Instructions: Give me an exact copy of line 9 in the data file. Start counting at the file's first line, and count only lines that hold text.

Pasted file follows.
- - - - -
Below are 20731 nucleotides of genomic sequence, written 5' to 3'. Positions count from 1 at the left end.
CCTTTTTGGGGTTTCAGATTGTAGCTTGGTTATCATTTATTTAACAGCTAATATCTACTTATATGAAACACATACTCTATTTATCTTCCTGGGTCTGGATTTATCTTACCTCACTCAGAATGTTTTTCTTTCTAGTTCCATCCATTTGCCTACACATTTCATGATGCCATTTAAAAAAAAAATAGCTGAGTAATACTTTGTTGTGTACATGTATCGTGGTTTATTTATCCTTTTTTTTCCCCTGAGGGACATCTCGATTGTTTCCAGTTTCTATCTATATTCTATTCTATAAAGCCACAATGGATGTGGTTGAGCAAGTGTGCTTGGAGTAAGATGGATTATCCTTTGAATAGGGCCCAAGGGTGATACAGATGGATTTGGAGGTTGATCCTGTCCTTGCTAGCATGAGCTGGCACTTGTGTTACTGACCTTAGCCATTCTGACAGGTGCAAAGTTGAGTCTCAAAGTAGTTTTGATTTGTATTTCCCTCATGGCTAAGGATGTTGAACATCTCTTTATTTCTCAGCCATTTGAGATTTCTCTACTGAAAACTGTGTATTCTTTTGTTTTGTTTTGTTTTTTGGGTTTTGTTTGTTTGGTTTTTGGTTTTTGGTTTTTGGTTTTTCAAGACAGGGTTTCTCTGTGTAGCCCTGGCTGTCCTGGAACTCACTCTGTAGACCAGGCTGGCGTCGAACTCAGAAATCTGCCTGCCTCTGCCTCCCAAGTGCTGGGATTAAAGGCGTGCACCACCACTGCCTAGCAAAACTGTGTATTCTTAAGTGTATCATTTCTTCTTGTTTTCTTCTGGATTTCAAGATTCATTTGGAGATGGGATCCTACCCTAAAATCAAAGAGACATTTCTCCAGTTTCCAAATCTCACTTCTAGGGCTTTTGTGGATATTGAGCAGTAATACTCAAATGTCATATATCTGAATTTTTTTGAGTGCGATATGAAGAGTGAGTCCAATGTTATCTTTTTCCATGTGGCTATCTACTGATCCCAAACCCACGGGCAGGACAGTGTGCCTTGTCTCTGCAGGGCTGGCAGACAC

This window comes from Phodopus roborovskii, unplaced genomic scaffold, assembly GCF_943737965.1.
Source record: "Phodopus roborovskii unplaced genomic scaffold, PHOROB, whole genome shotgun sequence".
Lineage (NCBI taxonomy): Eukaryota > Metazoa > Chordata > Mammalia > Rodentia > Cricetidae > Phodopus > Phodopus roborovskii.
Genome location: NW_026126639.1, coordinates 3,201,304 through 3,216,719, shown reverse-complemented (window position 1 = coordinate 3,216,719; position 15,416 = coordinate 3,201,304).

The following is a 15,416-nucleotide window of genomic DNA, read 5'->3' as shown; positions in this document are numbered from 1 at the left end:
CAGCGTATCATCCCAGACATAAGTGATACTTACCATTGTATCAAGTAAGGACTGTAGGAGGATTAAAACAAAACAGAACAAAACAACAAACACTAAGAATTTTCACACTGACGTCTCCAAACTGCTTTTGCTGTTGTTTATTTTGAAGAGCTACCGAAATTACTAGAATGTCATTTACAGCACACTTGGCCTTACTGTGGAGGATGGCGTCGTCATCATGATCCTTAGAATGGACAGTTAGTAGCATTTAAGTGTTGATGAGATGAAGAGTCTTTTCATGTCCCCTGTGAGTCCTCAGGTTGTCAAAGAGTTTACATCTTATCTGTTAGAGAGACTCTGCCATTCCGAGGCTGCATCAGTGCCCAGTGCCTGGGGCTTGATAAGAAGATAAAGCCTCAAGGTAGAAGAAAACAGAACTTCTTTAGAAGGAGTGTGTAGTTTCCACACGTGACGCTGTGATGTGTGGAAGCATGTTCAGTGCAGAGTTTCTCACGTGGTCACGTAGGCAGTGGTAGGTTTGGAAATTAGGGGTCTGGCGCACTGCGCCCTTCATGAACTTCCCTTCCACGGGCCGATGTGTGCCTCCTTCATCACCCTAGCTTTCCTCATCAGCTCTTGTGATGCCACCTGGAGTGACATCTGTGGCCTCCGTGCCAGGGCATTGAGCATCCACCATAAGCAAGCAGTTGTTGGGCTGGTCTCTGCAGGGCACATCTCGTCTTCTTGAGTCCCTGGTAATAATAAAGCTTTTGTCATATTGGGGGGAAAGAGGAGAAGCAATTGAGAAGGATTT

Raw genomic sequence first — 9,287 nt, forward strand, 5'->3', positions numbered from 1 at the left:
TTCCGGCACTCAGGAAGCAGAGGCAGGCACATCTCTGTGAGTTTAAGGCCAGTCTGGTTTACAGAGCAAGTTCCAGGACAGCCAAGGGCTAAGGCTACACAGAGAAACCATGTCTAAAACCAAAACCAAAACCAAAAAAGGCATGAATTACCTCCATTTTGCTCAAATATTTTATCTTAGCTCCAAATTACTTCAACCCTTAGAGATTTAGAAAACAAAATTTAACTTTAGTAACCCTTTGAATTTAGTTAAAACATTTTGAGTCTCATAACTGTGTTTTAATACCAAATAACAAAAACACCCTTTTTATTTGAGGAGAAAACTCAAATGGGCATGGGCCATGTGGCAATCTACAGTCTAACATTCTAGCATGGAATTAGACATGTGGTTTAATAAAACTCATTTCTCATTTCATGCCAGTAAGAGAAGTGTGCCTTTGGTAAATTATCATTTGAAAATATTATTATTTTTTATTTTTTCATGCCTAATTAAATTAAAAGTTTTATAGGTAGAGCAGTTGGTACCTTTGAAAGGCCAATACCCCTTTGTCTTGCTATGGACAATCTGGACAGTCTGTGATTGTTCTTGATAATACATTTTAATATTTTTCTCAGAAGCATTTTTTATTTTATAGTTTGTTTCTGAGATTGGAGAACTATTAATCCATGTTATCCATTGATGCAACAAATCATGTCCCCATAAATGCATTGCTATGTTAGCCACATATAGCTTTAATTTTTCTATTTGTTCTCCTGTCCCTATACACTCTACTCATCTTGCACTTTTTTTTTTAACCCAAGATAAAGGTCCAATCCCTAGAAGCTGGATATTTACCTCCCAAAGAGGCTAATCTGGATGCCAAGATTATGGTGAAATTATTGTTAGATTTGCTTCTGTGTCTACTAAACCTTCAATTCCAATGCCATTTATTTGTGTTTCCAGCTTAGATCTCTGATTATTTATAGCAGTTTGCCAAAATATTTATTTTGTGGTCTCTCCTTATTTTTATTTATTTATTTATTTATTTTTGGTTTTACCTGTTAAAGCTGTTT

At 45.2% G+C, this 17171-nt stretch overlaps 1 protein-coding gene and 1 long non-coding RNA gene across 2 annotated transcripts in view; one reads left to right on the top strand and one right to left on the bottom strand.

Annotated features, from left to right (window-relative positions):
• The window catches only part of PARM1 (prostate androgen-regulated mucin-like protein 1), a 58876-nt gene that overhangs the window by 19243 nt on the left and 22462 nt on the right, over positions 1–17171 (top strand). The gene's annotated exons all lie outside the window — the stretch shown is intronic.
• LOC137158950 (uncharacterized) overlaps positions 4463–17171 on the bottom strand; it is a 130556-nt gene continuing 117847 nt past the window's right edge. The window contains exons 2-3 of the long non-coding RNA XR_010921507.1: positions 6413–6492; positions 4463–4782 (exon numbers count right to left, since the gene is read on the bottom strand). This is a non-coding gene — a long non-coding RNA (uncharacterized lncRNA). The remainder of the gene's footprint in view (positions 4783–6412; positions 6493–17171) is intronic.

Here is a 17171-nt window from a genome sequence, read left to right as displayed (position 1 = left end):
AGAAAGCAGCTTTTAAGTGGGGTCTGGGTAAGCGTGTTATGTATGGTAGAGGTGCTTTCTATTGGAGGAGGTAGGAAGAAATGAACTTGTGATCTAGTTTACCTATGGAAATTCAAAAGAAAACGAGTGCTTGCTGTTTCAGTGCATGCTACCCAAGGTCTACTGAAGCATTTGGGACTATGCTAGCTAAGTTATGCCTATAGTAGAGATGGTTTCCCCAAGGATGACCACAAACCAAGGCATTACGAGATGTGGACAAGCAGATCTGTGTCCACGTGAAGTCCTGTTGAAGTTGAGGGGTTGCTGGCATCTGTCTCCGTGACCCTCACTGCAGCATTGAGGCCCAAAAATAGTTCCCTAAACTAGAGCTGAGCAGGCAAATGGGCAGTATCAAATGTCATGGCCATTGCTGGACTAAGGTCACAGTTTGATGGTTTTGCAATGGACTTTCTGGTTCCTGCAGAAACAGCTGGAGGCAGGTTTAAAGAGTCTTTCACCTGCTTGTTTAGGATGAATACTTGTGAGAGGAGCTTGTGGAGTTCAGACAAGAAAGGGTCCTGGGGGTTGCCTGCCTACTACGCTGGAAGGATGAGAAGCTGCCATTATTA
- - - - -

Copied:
Raw genomic sequence first — 9,287 nt, forward strand, 5'->3', positions numbered from 1 at the left: